Struggles, Workers

Protests arise from salary cuts

They could mobilise more than 250,000 public sector workers. The date will be the 5th. of April, a date that marks the end of the tax year 2012/13, and the moment when new contributions will be applied.


Recortes salariales 4The deficit contingency plan of the British Government has been the main character of a series of salary cuts affecting civil servants.

Because of this, and in defence of working conditions, a series of protests have been organised in the United Kingdom.

According to the trade unions, since the recession began in 2008, salaries have decreased 7%, or £50 million every year. According to data from the National Office of Statistics, from 2015 the Government will apply an additional cut of £7 million in salaries.

Mark Serwotka
Mark Serwotka

Following the report of The Public and Commercial Services Union (PCS), the “drop in value of remuneration could be a great obstacle for the return of economic growth”.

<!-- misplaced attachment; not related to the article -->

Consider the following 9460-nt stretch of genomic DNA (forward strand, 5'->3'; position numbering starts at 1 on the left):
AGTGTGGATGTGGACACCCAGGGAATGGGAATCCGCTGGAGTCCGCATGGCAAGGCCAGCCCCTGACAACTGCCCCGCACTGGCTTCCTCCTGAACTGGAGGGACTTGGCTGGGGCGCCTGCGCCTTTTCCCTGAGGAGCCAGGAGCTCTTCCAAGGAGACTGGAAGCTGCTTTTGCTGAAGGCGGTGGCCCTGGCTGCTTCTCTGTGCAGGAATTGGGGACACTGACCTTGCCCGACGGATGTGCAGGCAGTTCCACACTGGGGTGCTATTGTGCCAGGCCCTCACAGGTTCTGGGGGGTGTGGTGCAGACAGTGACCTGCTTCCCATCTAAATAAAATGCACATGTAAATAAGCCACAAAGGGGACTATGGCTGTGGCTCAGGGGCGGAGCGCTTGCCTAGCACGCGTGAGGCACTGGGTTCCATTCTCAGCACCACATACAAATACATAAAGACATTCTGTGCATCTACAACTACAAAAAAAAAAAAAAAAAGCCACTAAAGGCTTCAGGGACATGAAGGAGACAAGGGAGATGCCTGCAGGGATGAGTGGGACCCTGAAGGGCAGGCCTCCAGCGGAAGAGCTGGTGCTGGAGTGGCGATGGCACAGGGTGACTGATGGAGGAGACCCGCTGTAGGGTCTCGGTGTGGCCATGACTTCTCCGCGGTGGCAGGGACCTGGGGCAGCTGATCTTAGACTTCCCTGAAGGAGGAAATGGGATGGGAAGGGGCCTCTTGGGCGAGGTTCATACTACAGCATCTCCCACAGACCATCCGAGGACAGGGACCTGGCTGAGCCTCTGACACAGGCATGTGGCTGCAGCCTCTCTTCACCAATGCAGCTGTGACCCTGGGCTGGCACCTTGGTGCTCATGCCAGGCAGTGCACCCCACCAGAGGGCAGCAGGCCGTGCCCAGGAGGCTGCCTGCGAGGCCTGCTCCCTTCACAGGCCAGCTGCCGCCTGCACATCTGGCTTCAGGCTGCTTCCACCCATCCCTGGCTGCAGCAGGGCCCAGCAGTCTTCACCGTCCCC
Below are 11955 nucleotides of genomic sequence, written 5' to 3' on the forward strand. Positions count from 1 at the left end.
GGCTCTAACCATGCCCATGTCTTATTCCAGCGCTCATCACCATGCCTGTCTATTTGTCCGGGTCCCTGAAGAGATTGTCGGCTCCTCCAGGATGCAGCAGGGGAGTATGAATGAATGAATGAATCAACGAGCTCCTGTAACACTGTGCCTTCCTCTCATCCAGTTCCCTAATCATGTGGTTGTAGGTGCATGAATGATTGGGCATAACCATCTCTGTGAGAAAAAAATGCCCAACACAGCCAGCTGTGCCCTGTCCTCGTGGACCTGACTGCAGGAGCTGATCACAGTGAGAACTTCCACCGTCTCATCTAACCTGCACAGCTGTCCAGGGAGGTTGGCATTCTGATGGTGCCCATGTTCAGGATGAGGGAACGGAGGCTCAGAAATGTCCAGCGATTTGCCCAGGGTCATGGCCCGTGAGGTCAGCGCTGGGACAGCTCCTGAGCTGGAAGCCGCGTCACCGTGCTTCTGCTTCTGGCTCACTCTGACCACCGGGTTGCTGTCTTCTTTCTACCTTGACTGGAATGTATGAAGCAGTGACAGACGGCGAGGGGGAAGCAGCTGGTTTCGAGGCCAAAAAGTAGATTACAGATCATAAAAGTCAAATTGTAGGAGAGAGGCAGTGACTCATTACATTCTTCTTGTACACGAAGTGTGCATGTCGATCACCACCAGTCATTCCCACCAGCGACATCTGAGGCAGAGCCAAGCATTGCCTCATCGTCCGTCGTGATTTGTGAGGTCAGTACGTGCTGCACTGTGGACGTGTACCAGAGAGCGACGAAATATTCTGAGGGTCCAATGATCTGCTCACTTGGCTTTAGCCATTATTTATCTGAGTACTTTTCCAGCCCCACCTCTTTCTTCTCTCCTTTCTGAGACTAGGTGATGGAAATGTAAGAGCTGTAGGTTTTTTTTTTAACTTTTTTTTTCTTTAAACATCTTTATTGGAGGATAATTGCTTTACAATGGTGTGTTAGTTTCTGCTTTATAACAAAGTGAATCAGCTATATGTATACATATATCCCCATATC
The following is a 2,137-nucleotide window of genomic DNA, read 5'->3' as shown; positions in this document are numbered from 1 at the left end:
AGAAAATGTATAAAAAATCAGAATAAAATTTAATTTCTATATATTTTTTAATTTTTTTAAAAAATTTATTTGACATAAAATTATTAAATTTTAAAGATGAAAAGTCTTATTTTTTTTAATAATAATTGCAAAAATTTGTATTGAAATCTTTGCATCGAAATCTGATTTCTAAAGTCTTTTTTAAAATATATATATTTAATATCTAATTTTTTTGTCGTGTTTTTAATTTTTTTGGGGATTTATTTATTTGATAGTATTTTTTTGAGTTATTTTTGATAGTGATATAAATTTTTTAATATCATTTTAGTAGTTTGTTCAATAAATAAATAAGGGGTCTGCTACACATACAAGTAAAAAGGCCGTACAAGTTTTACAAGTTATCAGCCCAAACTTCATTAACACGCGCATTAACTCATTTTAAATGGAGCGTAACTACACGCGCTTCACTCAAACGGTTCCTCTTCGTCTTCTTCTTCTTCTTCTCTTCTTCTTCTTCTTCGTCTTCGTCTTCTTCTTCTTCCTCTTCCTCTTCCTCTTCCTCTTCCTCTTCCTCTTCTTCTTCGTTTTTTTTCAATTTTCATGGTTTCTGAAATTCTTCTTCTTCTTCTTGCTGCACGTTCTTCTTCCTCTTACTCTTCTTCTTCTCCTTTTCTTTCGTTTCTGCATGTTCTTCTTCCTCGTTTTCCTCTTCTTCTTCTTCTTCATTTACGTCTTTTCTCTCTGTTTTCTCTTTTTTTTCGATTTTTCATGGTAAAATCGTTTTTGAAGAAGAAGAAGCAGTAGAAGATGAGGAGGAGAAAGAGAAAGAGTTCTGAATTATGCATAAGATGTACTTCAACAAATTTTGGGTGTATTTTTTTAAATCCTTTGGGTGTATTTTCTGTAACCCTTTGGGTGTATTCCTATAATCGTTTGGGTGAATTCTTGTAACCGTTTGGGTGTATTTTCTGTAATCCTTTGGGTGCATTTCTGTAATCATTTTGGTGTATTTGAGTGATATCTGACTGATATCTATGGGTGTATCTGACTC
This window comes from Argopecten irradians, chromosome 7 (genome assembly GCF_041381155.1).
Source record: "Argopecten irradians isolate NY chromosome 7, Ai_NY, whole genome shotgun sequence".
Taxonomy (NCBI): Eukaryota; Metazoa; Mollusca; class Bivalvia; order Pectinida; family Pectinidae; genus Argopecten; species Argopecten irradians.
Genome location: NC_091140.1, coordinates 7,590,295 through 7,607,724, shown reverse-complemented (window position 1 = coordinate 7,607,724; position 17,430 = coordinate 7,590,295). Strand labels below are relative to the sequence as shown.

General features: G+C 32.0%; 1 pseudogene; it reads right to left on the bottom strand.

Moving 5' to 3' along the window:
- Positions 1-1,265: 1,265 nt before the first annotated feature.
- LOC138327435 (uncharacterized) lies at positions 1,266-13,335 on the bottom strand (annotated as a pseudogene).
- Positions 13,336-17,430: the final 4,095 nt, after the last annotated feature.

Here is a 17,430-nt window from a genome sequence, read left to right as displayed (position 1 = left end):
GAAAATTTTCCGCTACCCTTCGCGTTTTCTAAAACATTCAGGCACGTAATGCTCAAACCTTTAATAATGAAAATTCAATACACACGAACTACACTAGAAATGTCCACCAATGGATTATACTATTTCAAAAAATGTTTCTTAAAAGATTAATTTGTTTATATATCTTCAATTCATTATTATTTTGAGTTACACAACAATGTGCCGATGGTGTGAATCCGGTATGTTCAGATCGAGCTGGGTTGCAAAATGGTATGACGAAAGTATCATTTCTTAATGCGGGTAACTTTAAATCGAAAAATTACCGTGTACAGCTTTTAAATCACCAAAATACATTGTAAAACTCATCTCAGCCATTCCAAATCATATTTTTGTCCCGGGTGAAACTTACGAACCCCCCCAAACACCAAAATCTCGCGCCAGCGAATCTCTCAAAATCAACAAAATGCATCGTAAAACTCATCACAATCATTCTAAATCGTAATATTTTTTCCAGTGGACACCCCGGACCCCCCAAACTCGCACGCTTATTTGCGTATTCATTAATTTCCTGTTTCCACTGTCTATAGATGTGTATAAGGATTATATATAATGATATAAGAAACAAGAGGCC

Leading the opposition to the Cameron Government in order to negotiate improvements in living conditions, the organisation is calling upon state workers to mobilise in defence of salaries, pensions and working terms and conditions.

Mark Serwotka, general secretary of the PCS, has defended this mobilisation and says that “austerity measures don’t work” and, that “George Osborne is creating more debt, and that we are closer to a new triple recession”.

David Cameron has also mentioned his interest in increasing the retirement age to 68 years-old, reducing the number of public sector workers and getting rid of a series of benefits that, until now, only benefited state workers.

David Cameron
David Cameron

Also the economic difference, between the salaries of public and private workers, is causing discomfort. It is estimated that the private sector earns approximately £1,263 million more than the public sector.

Because of this, the cuts and salary differentials, the PCS wants to mobilise the public. They demand that the government increase salaries by 5%, approximately £1,200 million to reward “with dignity” what these workers do.

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(Translated by Evelyn Dench – Email:


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